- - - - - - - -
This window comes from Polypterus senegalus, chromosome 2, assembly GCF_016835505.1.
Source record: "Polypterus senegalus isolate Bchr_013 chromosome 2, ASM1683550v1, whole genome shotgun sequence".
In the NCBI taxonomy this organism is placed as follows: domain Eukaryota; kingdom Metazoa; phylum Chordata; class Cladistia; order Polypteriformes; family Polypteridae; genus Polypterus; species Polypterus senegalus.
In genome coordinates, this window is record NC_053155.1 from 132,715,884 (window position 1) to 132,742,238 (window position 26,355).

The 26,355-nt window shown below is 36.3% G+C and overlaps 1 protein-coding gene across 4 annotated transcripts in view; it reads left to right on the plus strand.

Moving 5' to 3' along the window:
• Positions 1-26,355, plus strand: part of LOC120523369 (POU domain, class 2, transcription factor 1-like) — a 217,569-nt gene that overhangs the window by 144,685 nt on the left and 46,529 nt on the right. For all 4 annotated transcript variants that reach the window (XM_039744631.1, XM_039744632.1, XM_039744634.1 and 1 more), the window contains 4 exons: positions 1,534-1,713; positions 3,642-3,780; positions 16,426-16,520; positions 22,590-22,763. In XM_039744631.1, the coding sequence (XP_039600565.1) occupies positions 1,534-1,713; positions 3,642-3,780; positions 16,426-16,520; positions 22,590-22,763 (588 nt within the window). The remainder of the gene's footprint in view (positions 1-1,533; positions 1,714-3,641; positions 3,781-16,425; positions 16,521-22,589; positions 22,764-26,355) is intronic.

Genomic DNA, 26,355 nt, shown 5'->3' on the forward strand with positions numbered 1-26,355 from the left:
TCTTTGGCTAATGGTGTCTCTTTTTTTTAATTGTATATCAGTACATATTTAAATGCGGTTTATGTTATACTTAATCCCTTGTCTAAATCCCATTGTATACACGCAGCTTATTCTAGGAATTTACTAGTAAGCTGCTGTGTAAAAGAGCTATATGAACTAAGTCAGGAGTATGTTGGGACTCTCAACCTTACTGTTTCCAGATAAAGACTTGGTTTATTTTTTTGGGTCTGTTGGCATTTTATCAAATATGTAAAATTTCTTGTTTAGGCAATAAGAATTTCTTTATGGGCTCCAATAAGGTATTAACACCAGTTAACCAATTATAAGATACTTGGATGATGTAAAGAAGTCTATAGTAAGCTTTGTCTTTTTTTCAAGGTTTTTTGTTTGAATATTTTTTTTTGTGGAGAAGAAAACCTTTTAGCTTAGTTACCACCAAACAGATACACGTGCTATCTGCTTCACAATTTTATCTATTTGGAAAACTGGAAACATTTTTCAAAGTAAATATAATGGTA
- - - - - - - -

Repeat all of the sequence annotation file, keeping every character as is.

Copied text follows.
This window comes from Polypterus senegalus, chromosome 2, assembly GCF_016835505.1.
Source record: "Polypterus senegalus isolate Bchr_013 chromosome 2, ASM1683550v1, whole genome shotgun sequence".
In the NCBI taxonomy this organism is placed as follows: domain Eukaryota; kingdom Metazoa; phylum Chordata; class Cladistia; order Polypteriformes; family Polypteridae; genus Polypterus; species Polypterus senegalus.
In genome coordinates, this window is record NC_053155.1 from 132,715,884 (window position 1) to 132,742,238 (window position 26,355).

The 26,355-nt window shown below is 36.3% G+C and overlaps 1 protein-coding gene across 4 annotated transcripts in view; it reads left to right on the plus strand.

Moving 5' to 3' along the window:
• Positions 1-26,355, plus strand: part of LOC120523369 (POU domain, class 2, transcription factor 1-like) — a 217,569-nt gene that overhangs the window by 144,685 nt on the left and 46,529 nt on the right. For all 4 annotated transcript variants that reach the window (XM_039744631.1, XM_039744632.1, XM_039744634.1 and 1 more), the window contains 4 exons: positions 1,534-1,713; positions 3,642-3,780; positions 16,426-16,520; positions 22,590-22,763. In XM_039744631.1, the coding sequence (XP_039600565.1) occupies positions 1,534-1,713; positions 3,642-3,780; positions 16,426-16,520; positions 22,590-22,763 (588 nt within the window). The remainder of the gene's footprint in view (positions 1-1,533; positions 1,714-3,641; positions 3,781-16,425; positions 16,521-22,589; positions 22,764-26,355) is intronic.

Genomic DNA, 26,355 nt, shown 5'->3' on the forward strand with positions numbered 1-26,355 from the left:
TCTTTGGCTAATGGTGTCTCTTTTTTTTAATTGTATATCAGTACATATTTAAATGCGGTTTATGTTATACTTAATCCCTTGTCTAAATCCCATTGTATACACGCAGCTTATTCTAGGAATTTACTAGTAAGCTGCTGTGTAAAAGAGCTATATGAACTAAGTCAGGAGTATGTTGGGACTCTCAACCTTACTGTTTCCAGATAAAGACTTGGTTTATTTTTTTGGGTCTGTTGGCATTTTATCAAATATGTAAAATTTCTTGTTTAGGCAATAAGAATTTCTTTATGGGCTCCAATAAGGTATTAACACCAGTTAACCAATTATAAGATACTTGGATGATGTAAAGAAGTCTATAGTAAGCTTTGTCTTTTTTTCAAGGTTTTTTGTTTGAATATTTTTTTTTGTGGAGAAGAAAACCTTTTAGCTTAGTTACCACCAAACAGATACACGTGCTATCTGCTTCACAATTTTATCTATTTGGAAAACTGGAAACATTTTTCAAAGTAAATATAATGGTA